Farm Ireland

Sunday 18 March 2018

Revenue claim they are owed millions from Kerry shareholders

Darragh McCullough

Darragh McCullough

Hundreds of Kerry milk suppliers have received Revenue letters demanding the payment of tax arrears on shares farmers received for their loyalty to the global dairy giant.

The Revenue Commissioners are seeking income tax on part of the 600,000 'patronage' shares issued by the co-op during the years 2011, 2012 and 2013.

Revenue have valued each share issued in 2011 at €65, €75 in 2012 and €90 in 2013.

The move has provoked outrage among Kerry suppliers, some of whom insist that they will contest the claims in court. The amounts involved are significant, with a supplier milking 80 cows and annually receiving a new co-op share per 1,000 gallons of milk supplied looking at an under-declaration of income of over €20,000.

At marginal tax rates, this could result in a tax liability of over €10,000.

"It is Revenue's position that [the shares] need to be included in accounts as additional trading income subject to income tax, USC and PRSI at the appropriate rates, based on their market value," states the letter.

It also points out that the farmers in question have 21 days to respond to the letter in order to "minimise potential penalties together with avoiding publication and prosecution".

Revenue were unavailable to comment on why they were focusing on the years 2011-2013 when the patronage scheme started in 2000.

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The valuations are a significant discount on the nominal value of the co-op shares, which are equivalent to 6.14 shares in Kerry Group Plc, which trade today at close to €65 each.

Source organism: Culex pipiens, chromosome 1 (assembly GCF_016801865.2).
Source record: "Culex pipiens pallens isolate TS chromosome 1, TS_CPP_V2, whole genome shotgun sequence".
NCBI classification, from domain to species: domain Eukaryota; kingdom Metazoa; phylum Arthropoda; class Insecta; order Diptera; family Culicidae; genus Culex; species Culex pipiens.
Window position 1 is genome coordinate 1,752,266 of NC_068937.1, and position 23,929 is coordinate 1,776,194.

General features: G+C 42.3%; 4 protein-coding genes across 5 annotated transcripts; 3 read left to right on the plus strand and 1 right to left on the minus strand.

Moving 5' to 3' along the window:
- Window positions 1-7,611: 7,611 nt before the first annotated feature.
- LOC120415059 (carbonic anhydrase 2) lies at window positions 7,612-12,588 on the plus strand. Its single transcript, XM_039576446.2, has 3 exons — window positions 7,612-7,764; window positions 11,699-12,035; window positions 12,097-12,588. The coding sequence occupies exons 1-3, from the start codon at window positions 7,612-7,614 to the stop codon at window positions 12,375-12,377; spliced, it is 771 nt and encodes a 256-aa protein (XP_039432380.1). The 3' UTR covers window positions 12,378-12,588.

So far only 400 out of a total of 3,400 suppliers have been contacted, prompting fears that this may be an initial move by Revenue before they spread the net wider within the region and beyond.

ICMSA president John Comer
ICMSA president John Comer

Many other co-ops around the country have traditionally rewarded their farmer suppliers and customers with 'loyalty' shares, albeit in lower value businesses.


Kerry milk suppliers have been the envy of milk suppliers everywhere because of the massive value that they built up through their shareholding in the €11.5bn Kerry Group Plc since the company's floatation in 1986.

While the co-op originally owned 80pc of the business, seven successive 'spin-outs' have seen the co-op sell off over 80pc of their holding in the Plc.

However, the move is unlikely to affect farmers who have benefited from share spin-outs over the years.

Revenue stressed that the Kerry share values should be considered part of a farmer's income only if they were issued on the basis of the level of trade with the co-op.

ICMSA President, John Comer, said that his organisation has been receiving many calls from hugely concerned members regarding the "out of the blue" tax demand. He added that ICMSA will be seeking further clarification from Revenue given the very serious consequences for individual farmers.

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